Digital Article Identifier (DAI):
1330
82579
Studies on the Feasibility of Cow-Dung as a Non-Conventional Energy Sources
Abstract:
Bio-batteries represent an entirely new long-term, reasonable, reachable and ecofriendly approach to production of sustainable energy. In the present experimental work, we have studied the effect of generation of power by bio-battery using different electrode pairs. The tests show that it is possible to generate electricity using cow-dung as an electrolyte. C-Mg electrode pair shows maximum Voltage and SCC while C-Zn electrode pair shows less OCV and SCC. We have chosen C-Zn electrodes because Mg electrodes are not economical. By the studies of different electrodes and cow-dung, it is found that C-Zn electrode battery is more suitable. This result shows that the bio-batteries have the potency to full fill the need of electricity demand for lower energy equipments.
Digital Article Identifier (DAI):
1329
82434
Cupric Oxide Thin Films for Optoelectronic Application
Abstract:
Copper oxide is a semiconductor that has been studied for several reasons such as the natural abundance of starting material copper (Cu); the easiness of production by Cu oxidation; their non-toxic nature and the reasonably good electrical and optical properties. Copper oxide is well-known as cuprite oxide. The cuprite is p-type semiconductors having band gap energy of 1.21 to 1.51 eV. As a p-type semiconductor, conduction arises from the presence of holes in the valence band (VB) due to doping/annealing. CuO is attractive as a selective solar absorber since it has high solar absorbency and a low thermal emittance. CuO is very promising candidate for solar cell applications as it is a suitable material for photovoltaic energy conversion. It has been demonstrated that the dip technique can be used to deposit CuO films in a simple manner using metallic chlorides (CuCl₂.2H₂O) as a starting material. Copper oxide films are prepared using a methanolic solution of cupric chloride (CuCl₂.2H₂O) at three baking temperatures. We made three samples, after heating which converts to black colour. XRD data confirm that the films are of CuO phases at a particular temperature. The optical band gap of the CuO films calculated from optical absorption measurements is 1.90 eV which is quite comparable to the reported value. Dip technique is a very simple and low-cost method, which requires no sophisticated specialized setup. Coating of the substrate with a large surface area can be easily obtained by this technique compared to that in physical evaporation techniques and spray pyrolysis. Another advantage of the dip technique is that it is very easy to coat both sides of the substrate instead of only one and to deposit otherwise inaccessible surfaces. This method is well suited for applying coating on the inner and outer surfaces of tubes of various diameters and shapes. The main advantage of the dip coating method lies in the fact that it is possible to deposit a variety of layers having good homogeneity and mechanical and chemical stability with a very simple setup. In this paper, the CuO thin films preparation by dip coating method and their characterization will be presented.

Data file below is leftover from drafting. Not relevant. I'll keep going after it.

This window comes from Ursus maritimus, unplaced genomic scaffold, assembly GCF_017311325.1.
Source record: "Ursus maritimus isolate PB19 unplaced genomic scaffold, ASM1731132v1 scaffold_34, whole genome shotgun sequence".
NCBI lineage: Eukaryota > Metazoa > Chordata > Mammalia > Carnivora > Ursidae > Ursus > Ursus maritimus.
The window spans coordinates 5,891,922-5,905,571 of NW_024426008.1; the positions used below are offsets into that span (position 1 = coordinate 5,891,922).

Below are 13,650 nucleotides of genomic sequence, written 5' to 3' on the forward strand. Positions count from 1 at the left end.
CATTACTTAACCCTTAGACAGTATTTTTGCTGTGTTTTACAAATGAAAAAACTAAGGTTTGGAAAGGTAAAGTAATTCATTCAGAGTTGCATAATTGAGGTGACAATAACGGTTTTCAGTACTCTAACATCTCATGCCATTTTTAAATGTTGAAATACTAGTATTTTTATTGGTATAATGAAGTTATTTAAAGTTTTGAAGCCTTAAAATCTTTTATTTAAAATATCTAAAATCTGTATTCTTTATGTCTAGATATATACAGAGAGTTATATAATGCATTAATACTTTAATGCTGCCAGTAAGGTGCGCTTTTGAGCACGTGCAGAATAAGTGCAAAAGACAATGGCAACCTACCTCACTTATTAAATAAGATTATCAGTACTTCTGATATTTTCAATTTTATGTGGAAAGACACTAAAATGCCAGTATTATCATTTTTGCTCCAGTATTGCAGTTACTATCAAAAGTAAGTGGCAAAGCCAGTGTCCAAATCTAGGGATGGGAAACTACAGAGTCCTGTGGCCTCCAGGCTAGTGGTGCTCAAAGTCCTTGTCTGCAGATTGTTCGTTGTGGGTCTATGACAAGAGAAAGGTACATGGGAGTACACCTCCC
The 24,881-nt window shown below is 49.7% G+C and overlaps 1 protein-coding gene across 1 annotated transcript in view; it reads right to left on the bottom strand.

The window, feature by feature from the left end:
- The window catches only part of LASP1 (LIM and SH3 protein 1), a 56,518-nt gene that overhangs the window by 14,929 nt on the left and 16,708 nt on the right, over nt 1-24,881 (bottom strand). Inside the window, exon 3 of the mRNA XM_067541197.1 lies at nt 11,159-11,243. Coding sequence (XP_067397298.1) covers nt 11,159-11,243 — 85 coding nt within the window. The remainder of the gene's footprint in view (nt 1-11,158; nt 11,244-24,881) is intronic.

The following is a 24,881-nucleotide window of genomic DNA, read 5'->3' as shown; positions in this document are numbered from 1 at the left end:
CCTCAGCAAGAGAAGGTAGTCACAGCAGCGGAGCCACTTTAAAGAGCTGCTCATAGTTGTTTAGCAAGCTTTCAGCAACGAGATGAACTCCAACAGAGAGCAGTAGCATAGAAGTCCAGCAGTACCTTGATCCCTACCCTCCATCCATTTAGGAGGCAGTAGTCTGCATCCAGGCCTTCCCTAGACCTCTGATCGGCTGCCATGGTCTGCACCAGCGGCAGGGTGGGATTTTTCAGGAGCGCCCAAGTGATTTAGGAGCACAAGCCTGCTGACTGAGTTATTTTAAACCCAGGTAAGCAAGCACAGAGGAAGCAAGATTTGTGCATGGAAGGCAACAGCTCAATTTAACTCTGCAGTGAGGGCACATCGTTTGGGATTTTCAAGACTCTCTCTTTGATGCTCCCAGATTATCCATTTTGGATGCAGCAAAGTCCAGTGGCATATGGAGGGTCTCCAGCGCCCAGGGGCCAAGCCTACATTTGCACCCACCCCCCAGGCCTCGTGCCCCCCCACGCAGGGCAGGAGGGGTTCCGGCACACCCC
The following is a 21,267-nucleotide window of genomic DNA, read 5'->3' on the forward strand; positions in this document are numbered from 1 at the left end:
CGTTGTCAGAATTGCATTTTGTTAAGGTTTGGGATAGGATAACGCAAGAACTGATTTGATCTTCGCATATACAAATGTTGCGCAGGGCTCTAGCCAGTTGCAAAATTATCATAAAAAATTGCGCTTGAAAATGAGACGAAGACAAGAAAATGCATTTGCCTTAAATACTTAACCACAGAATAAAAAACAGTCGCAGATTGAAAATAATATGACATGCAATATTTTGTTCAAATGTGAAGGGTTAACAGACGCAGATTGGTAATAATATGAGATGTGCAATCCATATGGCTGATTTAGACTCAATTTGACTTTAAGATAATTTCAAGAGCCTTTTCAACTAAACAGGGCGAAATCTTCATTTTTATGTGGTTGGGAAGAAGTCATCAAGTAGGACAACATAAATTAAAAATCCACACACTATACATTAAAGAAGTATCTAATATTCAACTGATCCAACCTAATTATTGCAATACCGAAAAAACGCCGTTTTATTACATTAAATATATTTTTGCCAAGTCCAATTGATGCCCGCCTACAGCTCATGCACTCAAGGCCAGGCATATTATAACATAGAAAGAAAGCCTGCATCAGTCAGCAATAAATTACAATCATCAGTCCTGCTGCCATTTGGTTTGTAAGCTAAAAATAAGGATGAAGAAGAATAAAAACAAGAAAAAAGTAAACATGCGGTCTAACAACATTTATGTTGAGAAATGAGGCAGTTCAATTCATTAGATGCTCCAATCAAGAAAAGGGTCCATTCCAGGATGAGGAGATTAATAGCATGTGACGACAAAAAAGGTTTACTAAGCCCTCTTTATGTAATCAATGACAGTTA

Digital Article Identifier (DAI):
1328
82360
Optimization of Cu (In, Ga)Se₂ Based Thin Film Solar Cells: Simulation
Abstract: